Stack Overflow is a community of 4.7 million programmers, just like you, helping each other.

Join them; it only takes a minute:

Sign up
Join the Stack Overflow community to:
  1. Ask programming questions
  2. Answer and help your peers
  3. Get recognized for your expertise

In SQLServer, you can use syntax "(nolock)" to ensure the query doesn't lock the table or isn't blocked by other queries locking the same table. e.g.

SELECT * FROM mytable (nolock) WHERE id = blah

What's the equivalent syntax in Postgres? I found some documentation on table locking in PG (, but it all seems geared at how to lock a table, not ensure it's not locked.

share|improve this question
Wait, let me see if I understand this. There's an option to IGNORE the locks on a table??? If true, that's a bad idea that ranks up there with the option to ignore existing rows when validating new constraints. – Matthew Wood Mar 7 '10 at 2:00
@Matthew Wood: In general, I would tend to agree. However, ignoring locks is useful for certain cases, like debugging when you want to inspect a table's contents even though it's in the middle of a very large update. Ignoring the lock is preferrable to waiting several minutes/hours for the update to complete. – Cerin Mar 7 '10 at 20:28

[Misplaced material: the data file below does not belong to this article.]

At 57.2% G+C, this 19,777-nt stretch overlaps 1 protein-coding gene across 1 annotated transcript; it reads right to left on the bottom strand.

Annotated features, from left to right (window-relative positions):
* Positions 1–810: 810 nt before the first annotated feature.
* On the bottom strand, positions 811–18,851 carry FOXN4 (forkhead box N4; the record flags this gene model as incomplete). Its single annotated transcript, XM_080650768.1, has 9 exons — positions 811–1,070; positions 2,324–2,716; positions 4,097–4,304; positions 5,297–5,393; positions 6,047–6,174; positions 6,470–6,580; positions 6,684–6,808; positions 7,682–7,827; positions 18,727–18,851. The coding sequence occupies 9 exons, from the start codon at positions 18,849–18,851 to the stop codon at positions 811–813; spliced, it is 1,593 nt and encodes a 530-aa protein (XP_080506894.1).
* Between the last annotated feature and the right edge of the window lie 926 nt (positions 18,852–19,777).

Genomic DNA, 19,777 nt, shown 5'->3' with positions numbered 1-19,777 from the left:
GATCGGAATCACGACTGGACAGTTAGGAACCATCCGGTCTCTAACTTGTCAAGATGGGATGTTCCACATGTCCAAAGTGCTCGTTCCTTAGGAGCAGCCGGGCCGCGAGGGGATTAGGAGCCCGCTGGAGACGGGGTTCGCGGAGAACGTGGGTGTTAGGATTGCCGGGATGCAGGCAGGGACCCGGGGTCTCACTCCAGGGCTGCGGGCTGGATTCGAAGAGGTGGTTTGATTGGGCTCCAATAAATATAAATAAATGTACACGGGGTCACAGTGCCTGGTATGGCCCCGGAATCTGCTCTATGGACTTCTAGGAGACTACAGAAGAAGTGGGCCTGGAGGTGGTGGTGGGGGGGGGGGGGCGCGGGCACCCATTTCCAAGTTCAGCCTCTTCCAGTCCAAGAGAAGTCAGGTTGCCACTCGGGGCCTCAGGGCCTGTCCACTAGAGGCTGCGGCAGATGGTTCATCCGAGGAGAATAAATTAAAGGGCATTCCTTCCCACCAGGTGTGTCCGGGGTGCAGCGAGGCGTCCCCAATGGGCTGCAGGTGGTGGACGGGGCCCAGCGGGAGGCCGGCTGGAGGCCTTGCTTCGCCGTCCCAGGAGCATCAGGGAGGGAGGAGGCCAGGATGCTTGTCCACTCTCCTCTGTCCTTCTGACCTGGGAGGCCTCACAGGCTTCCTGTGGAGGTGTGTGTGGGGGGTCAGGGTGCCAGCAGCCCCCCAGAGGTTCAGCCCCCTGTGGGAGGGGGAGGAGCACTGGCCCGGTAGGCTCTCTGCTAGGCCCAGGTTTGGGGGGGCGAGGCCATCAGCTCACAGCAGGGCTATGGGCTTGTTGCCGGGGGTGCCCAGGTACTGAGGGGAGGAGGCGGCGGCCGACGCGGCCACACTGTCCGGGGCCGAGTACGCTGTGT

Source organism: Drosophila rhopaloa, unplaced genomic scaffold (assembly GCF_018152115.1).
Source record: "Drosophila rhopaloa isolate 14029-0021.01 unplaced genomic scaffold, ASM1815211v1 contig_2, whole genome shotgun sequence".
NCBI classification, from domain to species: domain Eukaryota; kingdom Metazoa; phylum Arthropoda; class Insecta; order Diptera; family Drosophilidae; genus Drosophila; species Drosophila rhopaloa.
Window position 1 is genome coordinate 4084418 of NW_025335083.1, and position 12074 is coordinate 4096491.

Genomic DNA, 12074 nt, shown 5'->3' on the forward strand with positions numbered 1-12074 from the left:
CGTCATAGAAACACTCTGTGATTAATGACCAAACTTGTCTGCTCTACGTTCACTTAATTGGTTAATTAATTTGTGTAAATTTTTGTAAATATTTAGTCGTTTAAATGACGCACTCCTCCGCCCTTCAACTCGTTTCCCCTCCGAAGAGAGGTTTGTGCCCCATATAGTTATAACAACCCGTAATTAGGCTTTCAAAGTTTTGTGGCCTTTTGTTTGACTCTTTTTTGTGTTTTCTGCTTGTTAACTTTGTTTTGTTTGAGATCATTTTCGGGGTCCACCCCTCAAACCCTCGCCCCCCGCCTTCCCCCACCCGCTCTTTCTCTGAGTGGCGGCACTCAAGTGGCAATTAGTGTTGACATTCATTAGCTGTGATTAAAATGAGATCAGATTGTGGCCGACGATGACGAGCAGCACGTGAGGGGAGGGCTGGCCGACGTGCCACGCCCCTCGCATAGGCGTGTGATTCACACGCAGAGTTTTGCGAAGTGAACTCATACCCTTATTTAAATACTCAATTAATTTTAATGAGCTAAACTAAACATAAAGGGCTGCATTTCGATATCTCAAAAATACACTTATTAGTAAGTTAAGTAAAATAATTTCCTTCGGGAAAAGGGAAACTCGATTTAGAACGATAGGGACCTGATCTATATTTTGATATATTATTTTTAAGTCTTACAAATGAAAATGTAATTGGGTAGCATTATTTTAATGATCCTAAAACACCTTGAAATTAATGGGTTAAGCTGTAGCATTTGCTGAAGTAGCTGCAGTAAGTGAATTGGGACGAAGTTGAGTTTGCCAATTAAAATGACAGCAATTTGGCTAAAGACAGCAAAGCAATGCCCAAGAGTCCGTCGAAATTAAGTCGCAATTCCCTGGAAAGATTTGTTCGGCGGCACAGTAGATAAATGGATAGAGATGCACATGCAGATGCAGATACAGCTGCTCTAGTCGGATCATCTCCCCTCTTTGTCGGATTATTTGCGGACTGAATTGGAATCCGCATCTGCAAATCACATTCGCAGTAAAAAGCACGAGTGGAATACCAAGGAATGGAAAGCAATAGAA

up vote 28 down vote accepted

A SELECT doesn't lock any table in PostgreSQL, unless you want a lock:


PostgreSQL uses MVCC to minimize lock contention in order to allow for reasonable performance in multiuser environments. Readers do not conflict with writers nor other readers.

share|improve this answer

I've done some research and it appears that the NOLOCK hint in SQL Server is roughly the same as READ UNCOMMITTED transaction isolation level. In PostgreSQL, you can set READ UNCOMMITTED, but it is silently upgrades the level to READ COMMITTED. READ UNCOMMITTED is not supported.

PostgreSQL 8.4 documentation for Transaction Isolation:

share|improve this answer
A small quote just to highlight the cause of this: The reason that PostgreSQL only provides two isolation levels is that this is the only sensible way to map the standard isolation levels to the multiversion concurrency control architecture. – dezso Feb 6 '13 at 8:33
@dezso: +1, but in 9.1 SERIALIZABLE was added, so the docs have been updated to say "...provides three isolation levels..." but is otherwise the same. – Matthew Wood Mar 11 '13 at 16:34

Your Answer


By posting your answer, you agree to the privacy policy and terms of service.

Not the answer you're looking for? Browse other questions tagged or ask your own question.